Just hearing the words “death adder” can send chills down your spine. A creature with a name like that doesn’t sound like one you want to mess with. These killer snakes have extremely toxic venom and the longest fangs of any other snake in all of Australia! Common death adders (Acanthophis antarcticus) can inject a great deal of venom when they attack — around 85 mg on average. Shazza, a particularly unique common death adder, lives at the Australian Reptile Park. Amazingly, this incredible and imposing snake has enough venom to kill 60 humans!
Shazza the Common Death Adder
Regular health checks are very important for the snakes at the Australian Reptile Park. Reptiles do not show obvious signs (or any signs at all) when they are sick or unhealthy. In addition, they don’t eat very often, so you can’t judge their health by their food intake. The best way to know if the snakes are healthy is to do regular health checks. Of course, doing a health check on a venomous snake isn’t always easy — in fact, it can be quite dangerous.
Big, beautiful, and deadly, Shazza measured over 40 inches long at her most recent health check. Additionally, she weighed in at 3.11 pounds. Compare those numbers to the average common death adder’s size of around 24 inches long and only 1.5 pounds. As you can see, Shazza is a heavyweight champion! She is more than double the size of an average common death adder!
Of course, size isn’t everything — common death adders also have toxic venom in their arsenal. These snakes are ambush predators, so they hide and quietly wait for animals to get close enough before striking. Then, they inject highly toxic venom into their prey. It doesn’t take much venom to kill, but on average, these snakes inject around 84mg in a single bite.
The highest venom yield from a single death adder was 160mg. While that is certainly impressive, it’s no match for Shazza’s recent achievements. During her most recent health exam, Shazza produced an unbelievable venom yield of 270mg. That is almost 3.2 grams of raw snake venom, enough to kill over 60 healthy human adults!
Milking Snakes at the Australian Reptile Park
So, how do you measure the venom yield of one of these deadly snakes? You milk it, of course. Yes — you milk a snake.
Before we go any further, know that snake milking should only be done by a professional in a secure environment. Even then, milking a snake is a very dangerous job.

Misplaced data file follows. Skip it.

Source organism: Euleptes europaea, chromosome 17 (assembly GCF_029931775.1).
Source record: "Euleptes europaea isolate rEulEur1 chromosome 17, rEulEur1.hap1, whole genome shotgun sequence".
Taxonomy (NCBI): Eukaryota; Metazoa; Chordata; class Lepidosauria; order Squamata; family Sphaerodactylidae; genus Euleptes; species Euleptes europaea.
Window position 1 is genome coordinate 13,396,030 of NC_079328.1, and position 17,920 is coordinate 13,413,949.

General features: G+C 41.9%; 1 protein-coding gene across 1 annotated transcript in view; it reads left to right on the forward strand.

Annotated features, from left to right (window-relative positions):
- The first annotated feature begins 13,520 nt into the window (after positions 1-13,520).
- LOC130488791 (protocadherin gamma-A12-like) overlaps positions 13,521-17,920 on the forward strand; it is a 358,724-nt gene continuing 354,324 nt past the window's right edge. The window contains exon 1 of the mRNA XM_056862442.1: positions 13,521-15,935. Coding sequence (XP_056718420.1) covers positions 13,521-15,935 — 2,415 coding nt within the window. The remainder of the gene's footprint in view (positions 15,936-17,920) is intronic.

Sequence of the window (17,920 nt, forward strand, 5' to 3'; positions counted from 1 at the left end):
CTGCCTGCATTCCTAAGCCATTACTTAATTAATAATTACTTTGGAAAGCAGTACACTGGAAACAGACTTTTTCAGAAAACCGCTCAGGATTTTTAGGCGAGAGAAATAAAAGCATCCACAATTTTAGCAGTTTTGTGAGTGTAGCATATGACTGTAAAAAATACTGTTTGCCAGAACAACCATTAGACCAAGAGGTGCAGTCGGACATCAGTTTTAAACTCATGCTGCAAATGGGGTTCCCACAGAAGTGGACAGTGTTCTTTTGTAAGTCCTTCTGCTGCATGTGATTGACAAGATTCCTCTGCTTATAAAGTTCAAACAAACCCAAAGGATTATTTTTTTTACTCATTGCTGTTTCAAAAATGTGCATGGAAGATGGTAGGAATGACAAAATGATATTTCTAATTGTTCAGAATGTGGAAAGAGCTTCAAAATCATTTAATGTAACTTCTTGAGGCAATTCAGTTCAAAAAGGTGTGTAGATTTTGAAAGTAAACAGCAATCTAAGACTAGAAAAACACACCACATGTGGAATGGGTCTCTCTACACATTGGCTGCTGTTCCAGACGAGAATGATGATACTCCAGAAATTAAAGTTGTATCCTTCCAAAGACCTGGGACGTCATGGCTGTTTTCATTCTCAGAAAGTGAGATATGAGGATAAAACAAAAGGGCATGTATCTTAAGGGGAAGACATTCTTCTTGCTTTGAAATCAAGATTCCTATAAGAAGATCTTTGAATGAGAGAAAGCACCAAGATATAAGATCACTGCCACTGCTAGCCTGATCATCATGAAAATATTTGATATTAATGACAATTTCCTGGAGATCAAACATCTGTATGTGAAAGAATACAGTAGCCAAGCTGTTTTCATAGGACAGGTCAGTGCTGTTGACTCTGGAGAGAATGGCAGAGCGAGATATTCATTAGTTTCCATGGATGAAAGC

For the brave souls of the Australian Reptile Park, however, milking deadly snakes is just part of the job. The park extracts venom from these dangerous animals in order to create lifesaving antivenom for snake bites. To do so, they hold the snake’s head and insert its fangs into a vial. The venom “milks” into the container. It’s an occupation that is not for the faint of heart.
The Australian Reptile Park is a one-of-a-kind facility — it is the only place on earth where they milk Australia’s terrestrial snakes to make antivenom. The snake venom the park collects helps to save hundreds of lives in Australia each year! This facility collects venom from five dangerous species: black snakes, brown snakes, taipans, tiger snakes, and common death adders.
Common Death Adders in Australia
Before common death adder antivenom was developed, roughly half of those bitten succumbed to its effects within two hours, experiencing paralysis and respiratory failure. Although death adders are not aggressive, they are very good at hiding. They often nestle their bodies among leaf litter or even hide in plain sight using their camouflage coloring. These snakes don’t flee if humans get too close, which makes it easy to step on one accidentally!
Though common death adders are not aggressive snakes, touching one can cause it to lash out in defense. Common death adders are also the fastest-striking snakes in the world, so getting too close could be the last thing you do. That is why the work done at the Australian Reptile Park is so important.
In Australia, common death adders typically live in woodlands, forests, heaths, and grassland regions, particularly on the eastern coast. They prey on birds, lizards, and frogs. If threatened, the snake will defend itself with ferocity and deadly speed.
Unfortunately, death adders in Australia are declining due to invasive cane toads and habitat loss. The invasive cane toads have toxic glands that produce poison, which kills any death adder that eats one. In addition, cane toads also prey on young death adders, so they are causing more than one problem for these incredible snakes.
That is why Shazza is such an important ambassador for her species. Not only does her incredibly high venom yield save hundreds of lives each year, but she and her keepers educate hundreds of thousands of park visitors each year as well.
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